- Trauma: Physical trauma, such as burns or injuries to the scalp, can cause damage and hair loss.
Given the many potential causes, it is advisable to consult a medical professional who can accurately diagnose the underlying cause of your crown hair loss. They will be able to provide appropriate guidance and treatment based on your specific situation.
Treatments to Thin Hair on the Crown of the Head
Groom your hair with care
Avoid harsh brushing or styling techniques that can weaken the hair and cause breakage. Use a wide-toothed comb or a brush with soft bristles to gently detangle your hair. Avoid pulling or tugging at the hair, especially when it is wet, as it is more prone to damage.
Use quality hair care products
Choose shampoos and conditioners that are gentle and specifically formulated for thinning hair. Look for products that contain ingredients like biotin, keratin, or minoxidil, which can help to promote hair growth and strengthen the hair follicles. Avoid using products with harsh chemicals or sulfates that can further damage the hair.
Find the perfect haircut
Consider getting a haircut that can help disguise your bald spot. Hairstyles with layers or shorter lengths can give the illusion of fuller hair by adding volume and texture. Avoid hairstyles that pull the hair tightly, as they can further weaken the hair and make the bald spot more noticeable.
Regrow your hair with medication
There are various medications available that can help to regrow hair on the crown. Minoxidil is a common topical treatment that can be applied directly to the scalp to stimulate hair growth. Finasteride is an oral medication that helps to block the hormone responsible for hair loss. Consult with a dermatologist or healthcare professional to determine the appropriate medication for your specific condition.
Get a hair transplant surgery
Hair transplant surgery is a more invasive option for treating thinning hair on the crown. During the procedure, hair follicles from donor areas of the scalp are transplanted to the bald spot. This can result in natural hair growth in the affected area. However, it is important to note that hair transplant surgery can be expensive and may require multiple sessions for optimal results.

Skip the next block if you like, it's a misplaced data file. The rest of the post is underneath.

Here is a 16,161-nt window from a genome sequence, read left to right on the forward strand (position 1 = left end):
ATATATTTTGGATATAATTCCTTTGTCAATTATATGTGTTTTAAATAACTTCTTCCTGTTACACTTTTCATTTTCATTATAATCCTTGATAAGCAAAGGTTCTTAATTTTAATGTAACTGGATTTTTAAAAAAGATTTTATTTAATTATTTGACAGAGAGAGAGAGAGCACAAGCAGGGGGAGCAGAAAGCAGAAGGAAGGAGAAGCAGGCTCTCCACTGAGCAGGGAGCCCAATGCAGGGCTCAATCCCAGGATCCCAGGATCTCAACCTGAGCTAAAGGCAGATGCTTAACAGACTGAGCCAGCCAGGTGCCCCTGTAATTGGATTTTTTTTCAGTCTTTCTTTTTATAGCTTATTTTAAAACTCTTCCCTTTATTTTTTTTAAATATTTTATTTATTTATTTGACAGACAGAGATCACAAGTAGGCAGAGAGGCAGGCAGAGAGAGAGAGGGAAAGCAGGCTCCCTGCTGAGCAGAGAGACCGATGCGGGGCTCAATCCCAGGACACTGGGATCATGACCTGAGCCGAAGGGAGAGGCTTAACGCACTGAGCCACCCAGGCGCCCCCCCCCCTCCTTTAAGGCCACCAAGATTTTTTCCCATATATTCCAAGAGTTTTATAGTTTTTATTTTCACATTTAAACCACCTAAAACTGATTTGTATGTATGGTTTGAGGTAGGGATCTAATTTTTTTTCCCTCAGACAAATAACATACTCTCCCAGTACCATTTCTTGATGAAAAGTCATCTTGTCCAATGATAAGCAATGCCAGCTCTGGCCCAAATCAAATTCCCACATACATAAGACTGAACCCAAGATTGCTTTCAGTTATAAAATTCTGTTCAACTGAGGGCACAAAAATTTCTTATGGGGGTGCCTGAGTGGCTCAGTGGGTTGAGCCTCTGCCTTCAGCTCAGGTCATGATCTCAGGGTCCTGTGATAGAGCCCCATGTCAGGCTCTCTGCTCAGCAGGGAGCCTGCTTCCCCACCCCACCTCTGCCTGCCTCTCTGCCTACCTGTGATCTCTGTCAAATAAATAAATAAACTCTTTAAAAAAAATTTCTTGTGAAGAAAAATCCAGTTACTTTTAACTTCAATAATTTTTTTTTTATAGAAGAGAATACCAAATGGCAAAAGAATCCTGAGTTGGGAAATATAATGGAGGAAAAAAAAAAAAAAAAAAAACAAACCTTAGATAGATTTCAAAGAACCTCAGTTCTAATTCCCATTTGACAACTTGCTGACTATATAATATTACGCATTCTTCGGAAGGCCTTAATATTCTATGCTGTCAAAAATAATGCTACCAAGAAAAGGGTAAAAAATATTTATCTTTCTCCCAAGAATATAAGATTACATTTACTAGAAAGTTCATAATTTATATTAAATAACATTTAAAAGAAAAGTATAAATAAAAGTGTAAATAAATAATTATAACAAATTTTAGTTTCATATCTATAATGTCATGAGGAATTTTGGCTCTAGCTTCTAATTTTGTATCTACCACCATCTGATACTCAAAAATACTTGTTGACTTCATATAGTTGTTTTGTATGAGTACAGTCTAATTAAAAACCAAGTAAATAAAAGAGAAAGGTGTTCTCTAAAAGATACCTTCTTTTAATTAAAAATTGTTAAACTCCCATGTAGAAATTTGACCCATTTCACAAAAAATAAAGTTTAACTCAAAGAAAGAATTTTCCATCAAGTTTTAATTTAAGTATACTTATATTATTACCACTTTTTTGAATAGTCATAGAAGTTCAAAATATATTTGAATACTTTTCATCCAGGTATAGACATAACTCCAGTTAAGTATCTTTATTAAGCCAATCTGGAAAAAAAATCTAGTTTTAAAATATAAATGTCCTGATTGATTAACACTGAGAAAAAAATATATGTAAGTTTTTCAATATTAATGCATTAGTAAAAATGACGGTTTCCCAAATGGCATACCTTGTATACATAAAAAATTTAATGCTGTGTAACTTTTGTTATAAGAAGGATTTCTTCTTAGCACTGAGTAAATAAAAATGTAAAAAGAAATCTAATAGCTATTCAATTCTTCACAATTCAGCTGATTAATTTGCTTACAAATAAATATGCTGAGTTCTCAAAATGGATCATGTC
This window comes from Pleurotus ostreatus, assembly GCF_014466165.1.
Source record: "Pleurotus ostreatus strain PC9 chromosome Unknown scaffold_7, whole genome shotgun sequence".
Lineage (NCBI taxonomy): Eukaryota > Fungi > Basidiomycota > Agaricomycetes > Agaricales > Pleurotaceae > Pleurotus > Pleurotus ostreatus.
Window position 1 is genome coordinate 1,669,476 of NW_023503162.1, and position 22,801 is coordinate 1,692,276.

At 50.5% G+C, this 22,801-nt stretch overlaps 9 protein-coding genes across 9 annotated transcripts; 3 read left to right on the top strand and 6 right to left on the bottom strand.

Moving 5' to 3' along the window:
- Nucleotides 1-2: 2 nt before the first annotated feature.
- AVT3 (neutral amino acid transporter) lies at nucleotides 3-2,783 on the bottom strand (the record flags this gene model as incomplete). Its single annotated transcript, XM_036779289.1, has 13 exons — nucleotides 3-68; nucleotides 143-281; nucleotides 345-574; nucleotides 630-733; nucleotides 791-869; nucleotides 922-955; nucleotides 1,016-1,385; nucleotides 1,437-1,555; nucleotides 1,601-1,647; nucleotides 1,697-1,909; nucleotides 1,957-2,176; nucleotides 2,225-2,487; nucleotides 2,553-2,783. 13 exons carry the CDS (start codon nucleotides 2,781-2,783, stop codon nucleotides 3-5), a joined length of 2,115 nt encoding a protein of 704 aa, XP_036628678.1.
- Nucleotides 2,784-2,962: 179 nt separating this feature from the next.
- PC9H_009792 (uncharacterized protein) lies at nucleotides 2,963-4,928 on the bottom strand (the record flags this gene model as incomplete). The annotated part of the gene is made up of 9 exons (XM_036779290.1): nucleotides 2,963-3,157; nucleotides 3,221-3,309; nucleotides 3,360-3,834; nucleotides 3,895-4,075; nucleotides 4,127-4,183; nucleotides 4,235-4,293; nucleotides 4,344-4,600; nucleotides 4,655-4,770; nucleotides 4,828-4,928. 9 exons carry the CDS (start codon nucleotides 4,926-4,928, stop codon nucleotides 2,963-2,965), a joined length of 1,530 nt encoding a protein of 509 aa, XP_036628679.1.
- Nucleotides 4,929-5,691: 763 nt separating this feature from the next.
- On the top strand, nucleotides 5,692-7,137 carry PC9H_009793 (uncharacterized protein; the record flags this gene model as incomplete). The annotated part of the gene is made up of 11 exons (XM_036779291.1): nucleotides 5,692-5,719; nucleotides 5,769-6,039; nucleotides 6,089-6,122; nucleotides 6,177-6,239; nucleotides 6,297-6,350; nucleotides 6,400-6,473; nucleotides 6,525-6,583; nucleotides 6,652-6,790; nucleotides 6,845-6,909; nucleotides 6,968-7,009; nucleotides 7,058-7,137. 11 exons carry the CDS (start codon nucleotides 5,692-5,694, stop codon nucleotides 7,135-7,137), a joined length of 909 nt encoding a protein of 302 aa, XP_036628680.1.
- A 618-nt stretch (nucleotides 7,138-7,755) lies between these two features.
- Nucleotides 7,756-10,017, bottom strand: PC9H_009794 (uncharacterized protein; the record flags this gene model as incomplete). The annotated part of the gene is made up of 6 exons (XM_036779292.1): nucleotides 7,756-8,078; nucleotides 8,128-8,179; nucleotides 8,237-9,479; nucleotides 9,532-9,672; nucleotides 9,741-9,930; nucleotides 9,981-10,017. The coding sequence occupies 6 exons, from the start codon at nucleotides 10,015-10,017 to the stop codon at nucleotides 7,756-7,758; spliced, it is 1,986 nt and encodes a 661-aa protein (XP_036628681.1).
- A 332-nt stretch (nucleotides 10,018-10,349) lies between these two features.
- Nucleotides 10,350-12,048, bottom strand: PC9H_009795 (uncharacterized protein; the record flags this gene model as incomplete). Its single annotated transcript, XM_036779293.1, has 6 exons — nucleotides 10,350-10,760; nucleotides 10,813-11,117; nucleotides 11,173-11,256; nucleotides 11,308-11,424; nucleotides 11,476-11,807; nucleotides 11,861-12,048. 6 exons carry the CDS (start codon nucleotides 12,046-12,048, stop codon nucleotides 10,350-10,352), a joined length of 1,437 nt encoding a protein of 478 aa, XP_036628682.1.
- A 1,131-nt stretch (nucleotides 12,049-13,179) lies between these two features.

Wear a toupee
Another quick solution to hide thinning hair on the crown is wearing a toupee or hairpiece. Toupees are available in various styles and colors to match your natural hair, and they can effectively cover the bald spot. Proper maintenance and secure attachment are essential to ensure a natural appearance.
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Taking care of the crown of the head is crucial when dealing with hair loss. By comprehending the causes and available solutions for crown hair loss, you can make informed decisions to effectively address this issue. Lifestyle adjustments, medical treatments, and hair restoration procedures are among the options available to restore confidence and maintain a healthy and full head of hair. Heck-ups with a dermatologist or trichologist can further assist in determining the best approach to tackle crown hair loss and achieve optimal results.
Where is the crown of your hair?
The crown of your hair is located at the top-back part of your scalp.
Is the top of your head called the crown?
Yes, the top of your head is commonly referred to as the crown.
Is a crown a bald spot?
No, a crown is not necessarily a bald spot. A bald spot refers to a localized area of significant hair loss or thinning.
How do you regrow hair on the crown of your head?
Some common approaches include using over-the-counter or prescription medications like minoxidil, undergoing hair transplant procedures, trying laser therapy, or exploring PRP (platelet-rich plasma) treatments.